Gulf Aviation Academy – Reaching Out - Civil Aviation Training

Gulf Aviation Academy – Reaching Out

Offering training in Bahrain and the Middle East Northern Africa region, Gulf Aviation Academy is going from strength to strength. Chris Long reports.

The origins of the Gulf Aviation Academy (GAA) go back to the training support for Gulf Air, but, as Capt. Dhaffer AlAbbasi, CEO, explains, the potential to reach out to a broader range of customers resulted in the GAA establishing itself as an independent training provider in 2010.

Gulf Aviation Academy's A330/340 Cabin Emergency Evacuation Trainer (CEET). Image credit: Gulf Aviation Academy.
Gulf Aviation Academy’s A330/340 Cabin Emergency Evacuation Trainer (CEET). Image credit: Gulf Aviation Academy.

Training for Gulf Air has continued, but that work now represents just 20% of the training task, and the successful expansion has meant that the remaining 80% has moved to a wide-ranging customer base. Initially this focussed on the Middle East and North Africa (MENA) market, but this has now been extended to other regions, including India, Pakistan, Eastern Europe and beyond.

A recent customer is a legacy European major airline, so not only has the geographical reach grown, but the range of training available has also broadened. Originally principally engaged in pilot training using full-flight simulators (FFS) and lead-in flight training devices (FTDs), the GAA has many other disciplines in the line-up. With the aim of providing a one-stop option for airlines, in particular for the flood of start-ups, the courses can now cover cabin crew and technician teams, dispatchers, airport staff and air traffic controllers. The centre is also approved as an ICAO Aviation Security Training Centre (ASTC) and also provides UK CAAi International Programmes on a wide range of specialisations.

Engineering Training

Given the cultural background of Bahrain, it makes it a familiar environment for those from a similar culture, and the difficulties experienced with visas elsewhere may not apply here. The growing route structure facilitates easy access from the majority of the target market. The GAA has not been slow to benefit from these influences, and by means of strong partnerships has built up a wide customer base. For instance, it was the first authorized training organisation (ATO) outside Europe to have European Aviation Safety Agency (EASA) approval for pilot training, with Certificate 0001. In 2019 GAA joined with AFI KLM training E&M to offer part 147 Type Training on the B737 NG/MAX, B777, B787 and other types.

Pilot Training

With three A320 and one A330 FFSs in place, and with tenders now being opened for a fourth A320, there is an indicator of what market is being addressed. In a deliberate response to bring training closer to the market, the Embraer 170/190 FFS has been transferred to Amsterdam to position it in the centre of the area where there are more operators of that type.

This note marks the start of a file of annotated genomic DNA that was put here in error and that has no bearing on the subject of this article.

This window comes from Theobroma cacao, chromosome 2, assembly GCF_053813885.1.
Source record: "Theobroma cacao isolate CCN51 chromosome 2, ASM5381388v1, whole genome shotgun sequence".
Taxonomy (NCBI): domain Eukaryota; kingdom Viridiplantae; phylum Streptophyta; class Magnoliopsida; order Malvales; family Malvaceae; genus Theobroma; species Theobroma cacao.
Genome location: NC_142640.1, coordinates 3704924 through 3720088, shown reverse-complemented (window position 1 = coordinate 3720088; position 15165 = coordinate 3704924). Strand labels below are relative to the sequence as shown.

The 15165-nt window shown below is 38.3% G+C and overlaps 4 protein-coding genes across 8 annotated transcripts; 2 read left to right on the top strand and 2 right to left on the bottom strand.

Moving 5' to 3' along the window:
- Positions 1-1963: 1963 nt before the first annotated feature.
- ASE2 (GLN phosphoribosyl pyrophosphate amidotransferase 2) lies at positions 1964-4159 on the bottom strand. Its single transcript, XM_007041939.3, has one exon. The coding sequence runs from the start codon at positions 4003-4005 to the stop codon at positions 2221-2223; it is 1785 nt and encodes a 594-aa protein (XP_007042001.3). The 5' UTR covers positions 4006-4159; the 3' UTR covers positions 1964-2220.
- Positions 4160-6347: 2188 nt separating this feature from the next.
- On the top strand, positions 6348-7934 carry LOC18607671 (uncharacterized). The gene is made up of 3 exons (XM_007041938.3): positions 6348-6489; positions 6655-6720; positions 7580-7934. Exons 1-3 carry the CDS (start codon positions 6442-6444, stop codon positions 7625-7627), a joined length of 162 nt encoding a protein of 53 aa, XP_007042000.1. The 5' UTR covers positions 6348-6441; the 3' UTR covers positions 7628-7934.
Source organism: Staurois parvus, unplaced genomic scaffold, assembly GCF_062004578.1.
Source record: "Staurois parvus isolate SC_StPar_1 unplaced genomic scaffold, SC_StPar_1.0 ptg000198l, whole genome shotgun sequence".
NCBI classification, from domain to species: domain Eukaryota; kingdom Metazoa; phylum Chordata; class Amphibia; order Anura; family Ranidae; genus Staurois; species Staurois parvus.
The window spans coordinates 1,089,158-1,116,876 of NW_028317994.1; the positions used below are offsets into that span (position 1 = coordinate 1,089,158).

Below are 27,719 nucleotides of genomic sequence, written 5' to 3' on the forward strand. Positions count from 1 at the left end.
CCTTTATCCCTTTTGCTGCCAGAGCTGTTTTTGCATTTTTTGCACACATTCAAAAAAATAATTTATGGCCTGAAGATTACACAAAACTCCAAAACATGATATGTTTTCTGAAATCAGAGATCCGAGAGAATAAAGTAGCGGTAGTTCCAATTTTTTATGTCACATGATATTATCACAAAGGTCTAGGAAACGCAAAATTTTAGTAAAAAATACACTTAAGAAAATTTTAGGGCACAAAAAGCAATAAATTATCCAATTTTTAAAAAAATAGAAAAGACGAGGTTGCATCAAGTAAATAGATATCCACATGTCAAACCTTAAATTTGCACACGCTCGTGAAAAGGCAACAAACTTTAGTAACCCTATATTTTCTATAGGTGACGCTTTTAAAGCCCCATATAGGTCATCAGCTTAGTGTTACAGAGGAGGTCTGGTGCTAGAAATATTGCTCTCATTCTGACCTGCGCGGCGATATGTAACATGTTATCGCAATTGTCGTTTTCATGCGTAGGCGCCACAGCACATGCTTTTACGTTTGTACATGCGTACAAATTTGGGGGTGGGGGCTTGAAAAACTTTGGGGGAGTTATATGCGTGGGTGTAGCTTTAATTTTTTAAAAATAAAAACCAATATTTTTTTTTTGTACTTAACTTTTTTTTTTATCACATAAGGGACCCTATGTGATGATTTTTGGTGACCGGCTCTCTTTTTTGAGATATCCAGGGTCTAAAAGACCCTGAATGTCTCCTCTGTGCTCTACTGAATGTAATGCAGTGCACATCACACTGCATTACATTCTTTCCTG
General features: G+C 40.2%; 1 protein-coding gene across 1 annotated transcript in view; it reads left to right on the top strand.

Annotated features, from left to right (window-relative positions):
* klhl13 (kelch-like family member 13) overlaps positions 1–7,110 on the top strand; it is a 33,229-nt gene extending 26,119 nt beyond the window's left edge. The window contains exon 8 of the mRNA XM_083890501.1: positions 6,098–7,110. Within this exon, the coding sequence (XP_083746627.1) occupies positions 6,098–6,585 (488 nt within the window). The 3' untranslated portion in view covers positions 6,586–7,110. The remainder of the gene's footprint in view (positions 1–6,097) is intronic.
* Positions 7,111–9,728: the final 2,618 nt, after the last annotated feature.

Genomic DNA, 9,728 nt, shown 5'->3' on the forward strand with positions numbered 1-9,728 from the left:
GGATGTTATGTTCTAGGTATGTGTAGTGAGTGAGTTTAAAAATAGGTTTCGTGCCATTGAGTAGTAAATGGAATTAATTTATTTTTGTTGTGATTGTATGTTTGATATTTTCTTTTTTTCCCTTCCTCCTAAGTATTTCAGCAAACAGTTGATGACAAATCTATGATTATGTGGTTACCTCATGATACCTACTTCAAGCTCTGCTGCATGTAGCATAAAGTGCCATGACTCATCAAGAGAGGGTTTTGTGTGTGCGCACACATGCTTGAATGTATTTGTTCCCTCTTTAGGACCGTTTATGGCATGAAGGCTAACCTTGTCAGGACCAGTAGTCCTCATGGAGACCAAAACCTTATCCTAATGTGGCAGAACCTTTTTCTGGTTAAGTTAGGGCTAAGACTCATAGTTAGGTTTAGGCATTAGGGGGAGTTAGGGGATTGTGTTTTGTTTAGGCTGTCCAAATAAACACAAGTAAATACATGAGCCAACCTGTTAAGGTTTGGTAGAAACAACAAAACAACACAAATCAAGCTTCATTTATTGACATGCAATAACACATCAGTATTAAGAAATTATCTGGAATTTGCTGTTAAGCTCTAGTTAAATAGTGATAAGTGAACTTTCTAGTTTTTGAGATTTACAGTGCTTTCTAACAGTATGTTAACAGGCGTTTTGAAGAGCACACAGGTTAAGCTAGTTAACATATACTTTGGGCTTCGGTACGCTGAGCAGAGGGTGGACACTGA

Local training airspace is limited, so ab initio pilot training is now carried out in partnership with Airways Aviation, where training approval has been granted by EASA, CASA of Australia and the CAA of Montenegro. This is delivered at a fair-weather base in Huesca, Spain, and follows a thorough selection process which uses the Compass Aptitude Test as a primary selection tool. Some 20-30 students per year follow the modular CPL/IR “Frozen” ATPL pattern, and so far, 90 pilots have graduated, and all have jobs with Gulf Air and other airlines from the GCC region. Another 24 have completed an MPL course which has been designed for Air Arabia.

Other newly licensed pilots can enter a scheme which provides them with 1,000 productive hours to build experience. These second officers have to fund this operating experience themselves, but it is a way to accumulate credible operational hours and should prepare them for rewarding airline jobs.

Cabin Crew

All cabin crew requirements for formal accreditation can be carried out at the GAA, so both initial and recurrent training are completed here; this both for airlines and individuals.

Air Traffic Controller Training

The demand for competent air traffic controllers is growing, particularly in the region, so the convenience of completing both Local and Area controller qualifications nearby is very attractive to that market.

Steady Growth

Encouraged by the response to a broad range of training offerings, Capt. AlAbbasi foresees significant further expansion, both in scale and geographic reach to bring training closer to the customers. The meteoric rise in global demand for aviation professionals means that there is plenty of demand for competent training, and AlAbbasi is determined that the GAA will help to meet that. 

Originally published in Issue 3, 2019 of CAT Magazine.